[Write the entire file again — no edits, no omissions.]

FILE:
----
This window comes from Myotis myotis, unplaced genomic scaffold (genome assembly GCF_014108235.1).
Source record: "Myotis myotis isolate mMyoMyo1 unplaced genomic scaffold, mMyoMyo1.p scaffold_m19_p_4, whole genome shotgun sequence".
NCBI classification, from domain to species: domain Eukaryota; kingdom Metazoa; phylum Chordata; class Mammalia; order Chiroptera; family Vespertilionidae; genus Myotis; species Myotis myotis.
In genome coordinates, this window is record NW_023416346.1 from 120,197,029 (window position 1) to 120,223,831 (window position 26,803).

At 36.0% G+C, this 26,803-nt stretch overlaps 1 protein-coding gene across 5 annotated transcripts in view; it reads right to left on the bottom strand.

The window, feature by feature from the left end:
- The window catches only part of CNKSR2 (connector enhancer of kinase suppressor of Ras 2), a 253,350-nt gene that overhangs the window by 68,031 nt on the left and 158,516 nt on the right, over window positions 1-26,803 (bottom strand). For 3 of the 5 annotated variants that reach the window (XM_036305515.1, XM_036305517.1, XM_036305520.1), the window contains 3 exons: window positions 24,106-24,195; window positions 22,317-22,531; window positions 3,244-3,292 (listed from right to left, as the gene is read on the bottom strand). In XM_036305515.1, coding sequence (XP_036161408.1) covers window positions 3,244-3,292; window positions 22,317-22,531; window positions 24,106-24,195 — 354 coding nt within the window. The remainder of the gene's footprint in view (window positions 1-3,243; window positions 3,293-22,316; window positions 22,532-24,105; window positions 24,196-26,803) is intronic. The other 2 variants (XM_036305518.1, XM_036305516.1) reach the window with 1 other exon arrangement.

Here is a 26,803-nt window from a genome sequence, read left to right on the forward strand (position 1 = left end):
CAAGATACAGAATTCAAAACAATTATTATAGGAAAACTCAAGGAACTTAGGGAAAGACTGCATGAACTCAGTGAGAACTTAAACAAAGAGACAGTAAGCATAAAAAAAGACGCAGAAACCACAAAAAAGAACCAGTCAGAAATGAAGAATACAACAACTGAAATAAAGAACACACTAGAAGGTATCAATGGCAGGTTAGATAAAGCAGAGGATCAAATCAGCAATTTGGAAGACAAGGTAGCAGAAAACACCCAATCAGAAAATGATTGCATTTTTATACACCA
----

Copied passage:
This window comes from Myotis myotis, unplaced genomic scaffold (genome assembly GCF_014108235.1).
Source record: "Myotis myotis isolate mMyoMyo1 unplaced genomic scaffold, mMyoMyo1.p scaffold_m19_p_4, whole genome shotgun sequence".
NCBI classification, from domain to species: domain Eukaryota; kingdom Metazoa; phylum Chordata; class Mammalia; order Chiroptera; family Vespertilionidae; genus Myotis; species Myotis myotis.
In genome coordinates, this window is record NW_023416346.1 from 120,197,029 (window position 1) to 120,223,831 (window position 26,803).

At 36.0% G+C, this 26,803-nt stretch overlaps 1 protein-coding gene across 5 annotated transcripts in view; it reads right to left on the bottom strand.

The window, feature by feature from the left end:
- The window catches only part of CNKSR2 (connector enhancer of kinase suppressor of Ras 2), a 253,350-nt gene that overhangs the window by 68,031 nt on the left and 158,516 nt on the right, over window positions 1-26,803 (bottom strand). For 3 of the 5 annotated variants that reach the window (XM_036305515.1, XM_036305517.1, XM_036305520.1), the window contains 3 exons: window positions 24,106-24,195; window positions 22,317-22,531; window positions 3,244-3,292 (listed from right to left, as the gene is read on the bottom strand). In XM_036305515.1, coding sequence (XP_036161408.1) covers window positions 3,244-3,292; window positions 22,317-22,531; window positions 24,106-24,195 — 354 coding nt within the window. The remainder of the gene's footprint in view (window positions 1-3,243; window positions 3,293-22,316; window positions 22,532-24,105; window positions 24,196-26,803) is intronic. The other 2 variants (XM_036305518.1, XM_036305516.1) reach the window with 1 other exon arrangement.

Here is a 26,803-nt window from a genome sequence, read left to right on the forward strand (position 1 = left end):
CAAGATACAGAATTCAAAACAATTATTATAGGAAAACTCAAGGAACTTAGGGAAAGACTGCATGAACTCAGTGAGAACTTAAACAAAGAGACAGTAAGCATAAAAAAAGACGCAGAAACCACAAAAAAGAACCAGTCAGAAATGAAGAATACAACAACTGAAATAAAGAACACACTAGAAGGTATCAATGGCAGGTTAGATAAAGCAGAGGATCAAATCAGCAATTTGGAAGACAAGGTAGCAGAAAACACCCAATCAGAAAATGATTGCATTTTTATACACCA